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Karen's Blogs

Blogs are brief, to-the-point, conversational and packed with information, strategies, and tips to turn troubled eaters into “normal” eaters and to help you enjoy a happier, healthier life.Sign up by clicking "Subscribe" below and they’ll arrive in your inbox. 

Stop Rebelling and Take Better Care of Yourself

“When I was a child, I spoke as a child, I understood as a child, I thought as a child; but when I became a man, I put away childish things.” (Wikipedia, retrieved 5/4/18, https://en.wikipedia.org/wiki/1_Corinthians_13) Although I’m a secular person, this bible quote (in reality, an afterthought to this blog) aptly describes what I want to say. I know I’m taking a more direct tack here than I usually do but, honestly, I’m not sure how to awaken clients and other dysregulated eaters to the fact that time’s a wastin’. I can only do my best to speak to you as mature people, which includes laying out some unavoidable and perhaps harsh truths. You can rebel against eating rules and how others want you to look or eat, or you can be an adult and take effective care of yourself no matter what others think or say—but you can’t be or...
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The (Very Big) Difference Between Worry and Problem-solving

After two sessions in a row with clients discussing problem-solving versus worrying, I realized that they’d been confusing the two activities and, therefore, were making themselves more anxious by worrying when they thought that what they were doing would reduce it. If you’re a worrier, this blog will help you understand its false promise. Worrying, a misguided attempt to reduce anxiety which generally produces more of it, takes place in a closed looped within the mind. It’s an internal process, an intra-psychic phenomenon. Like a dog chasing its tail, thoughts race around in repeating circles without getting anywhere. We imagine various scenarios and outcomes, but our fears remain, so we return to generating more or better solutions. It’s like trying to know what the weather is like when you’re indoors. You can’t. You need to step outside to find out. Problem-solving, on the other hand, takes place outside of your mind...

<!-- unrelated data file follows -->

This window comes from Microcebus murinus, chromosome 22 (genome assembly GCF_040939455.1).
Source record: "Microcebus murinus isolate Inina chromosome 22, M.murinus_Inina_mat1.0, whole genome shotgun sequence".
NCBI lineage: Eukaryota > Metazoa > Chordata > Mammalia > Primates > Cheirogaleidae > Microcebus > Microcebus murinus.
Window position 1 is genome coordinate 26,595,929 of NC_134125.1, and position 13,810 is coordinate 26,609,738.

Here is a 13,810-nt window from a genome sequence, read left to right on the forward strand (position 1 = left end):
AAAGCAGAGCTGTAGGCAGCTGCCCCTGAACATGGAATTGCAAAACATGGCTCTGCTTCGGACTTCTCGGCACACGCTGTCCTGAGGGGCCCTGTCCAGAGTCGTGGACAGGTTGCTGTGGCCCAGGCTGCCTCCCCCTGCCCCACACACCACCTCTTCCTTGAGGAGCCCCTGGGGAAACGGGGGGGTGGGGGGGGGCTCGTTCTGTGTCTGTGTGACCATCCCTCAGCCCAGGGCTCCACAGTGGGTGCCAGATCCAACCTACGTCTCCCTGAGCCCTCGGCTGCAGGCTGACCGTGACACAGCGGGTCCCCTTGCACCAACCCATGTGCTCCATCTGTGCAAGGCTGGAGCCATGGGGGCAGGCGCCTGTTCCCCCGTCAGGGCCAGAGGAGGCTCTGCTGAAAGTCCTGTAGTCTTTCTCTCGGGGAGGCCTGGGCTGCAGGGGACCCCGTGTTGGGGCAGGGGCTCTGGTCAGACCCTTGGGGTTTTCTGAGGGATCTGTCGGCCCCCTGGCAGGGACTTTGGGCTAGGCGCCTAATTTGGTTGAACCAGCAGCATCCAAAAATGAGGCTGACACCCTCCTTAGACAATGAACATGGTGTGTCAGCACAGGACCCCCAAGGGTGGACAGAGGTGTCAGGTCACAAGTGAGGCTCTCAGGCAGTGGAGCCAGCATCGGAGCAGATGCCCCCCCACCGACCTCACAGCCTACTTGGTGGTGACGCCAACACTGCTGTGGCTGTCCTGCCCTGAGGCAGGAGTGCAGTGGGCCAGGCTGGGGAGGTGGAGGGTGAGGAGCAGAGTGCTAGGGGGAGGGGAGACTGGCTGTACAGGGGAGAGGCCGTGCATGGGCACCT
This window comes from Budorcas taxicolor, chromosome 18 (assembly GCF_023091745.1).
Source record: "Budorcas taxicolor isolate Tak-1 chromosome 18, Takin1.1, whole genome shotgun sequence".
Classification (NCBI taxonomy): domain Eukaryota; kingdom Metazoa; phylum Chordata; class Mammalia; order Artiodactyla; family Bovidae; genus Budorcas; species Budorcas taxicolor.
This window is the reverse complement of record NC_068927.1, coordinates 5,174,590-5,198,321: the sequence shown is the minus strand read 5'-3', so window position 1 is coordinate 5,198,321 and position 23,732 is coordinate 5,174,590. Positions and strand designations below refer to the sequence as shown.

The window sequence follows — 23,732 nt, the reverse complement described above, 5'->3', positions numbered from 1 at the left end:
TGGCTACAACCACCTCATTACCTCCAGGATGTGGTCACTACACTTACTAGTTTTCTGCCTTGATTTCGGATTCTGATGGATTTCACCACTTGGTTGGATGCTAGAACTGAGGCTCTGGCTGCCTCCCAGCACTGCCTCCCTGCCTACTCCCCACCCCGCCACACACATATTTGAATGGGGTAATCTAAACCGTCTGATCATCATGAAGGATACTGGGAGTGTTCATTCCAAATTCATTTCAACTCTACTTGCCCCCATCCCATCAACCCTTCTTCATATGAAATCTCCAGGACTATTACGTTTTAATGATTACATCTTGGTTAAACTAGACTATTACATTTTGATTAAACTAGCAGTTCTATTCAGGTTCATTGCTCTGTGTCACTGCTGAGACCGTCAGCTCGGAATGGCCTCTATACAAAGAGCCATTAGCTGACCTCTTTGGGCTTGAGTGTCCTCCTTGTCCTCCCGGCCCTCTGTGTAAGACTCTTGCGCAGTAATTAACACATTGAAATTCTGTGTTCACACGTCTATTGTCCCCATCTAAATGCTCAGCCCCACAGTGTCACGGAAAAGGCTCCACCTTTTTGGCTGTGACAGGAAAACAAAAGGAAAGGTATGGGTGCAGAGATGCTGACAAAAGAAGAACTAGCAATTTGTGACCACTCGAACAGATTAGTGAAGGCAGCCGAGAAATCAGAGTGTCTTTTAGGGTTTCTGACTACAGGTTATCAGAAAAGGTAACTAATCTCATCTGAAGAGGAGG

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Are You Stuck Between Blame and Shame?

Unfortunately, most women I talk to have been victims of sexual assault or harassment at some point in their lives. I’m sure many men have been as well. These events occur on a continuum from minor to major and can do lasting psychological damage. For survivors of such incidents, it’s important that you don’t simply push them out of memory or take on the shame that you are in any way to blame. How you view what happened to you is part of how you relate to your body. Here are some do’s and don’ts for survivors that also need to be understood by those who are close to them. I speak as someone who has encountered sexual assault in various forms over my life-time—an attempted rape in college, in my 20s narrowly escaping being forced into my apartment building by a man who was trying to assault me, a doctor...
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Loving Without Desiring

When I first came across the concept of loving, but not desiring something, I thought it brilliant. It’s from in A Child In Time (page 255), a book by one of my favorite fiction authors, Ian McEwan. Referencing feeling stuck mourning his beloved young daughter several years after her kidnapping, a character in the novel says, “I had to go on loving her, but I had to stop desiring her.” This concept could apply to almost anything. Especially food. The phrase hit home because I’d been out to dinner with a good friend the evening before coming across it and we’d been discussing how to handle her food cravings. She insisted that she loved the chocolate cake in this particular restaurant which, she explained, made it impossible to resist it. As I’d learned to love certain foods without desiring them in order to become a “normal” eater, I wish I’d had...
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Eating from Emotional Depletion

Although we’ve evolved to eat when our internal food gauge dips to empty, instead, many dysregulated eaters mistakenly turn to food when they’re emotionally depleted. Sometimes our ability to take care of things or people can simply drain us to the point of having nothing left to give. Then, rather than rejuvenate ourselves with sleep, relaxation, joy or rest, we turn to food and can’t get enough of what we didn’t need in the first place. There are a number of ways that we may become emotionally depleted. What they all have in common is putting out more emotional energy than we’re taking in. * Being the go to person. If you’re all things to all people, you’re going to be running on empty far too often. If you say yes to every request—from your kids, partner, friends, parents, siblings, boss, co-workers or neighbors—you’re going to feel exhausted most of the...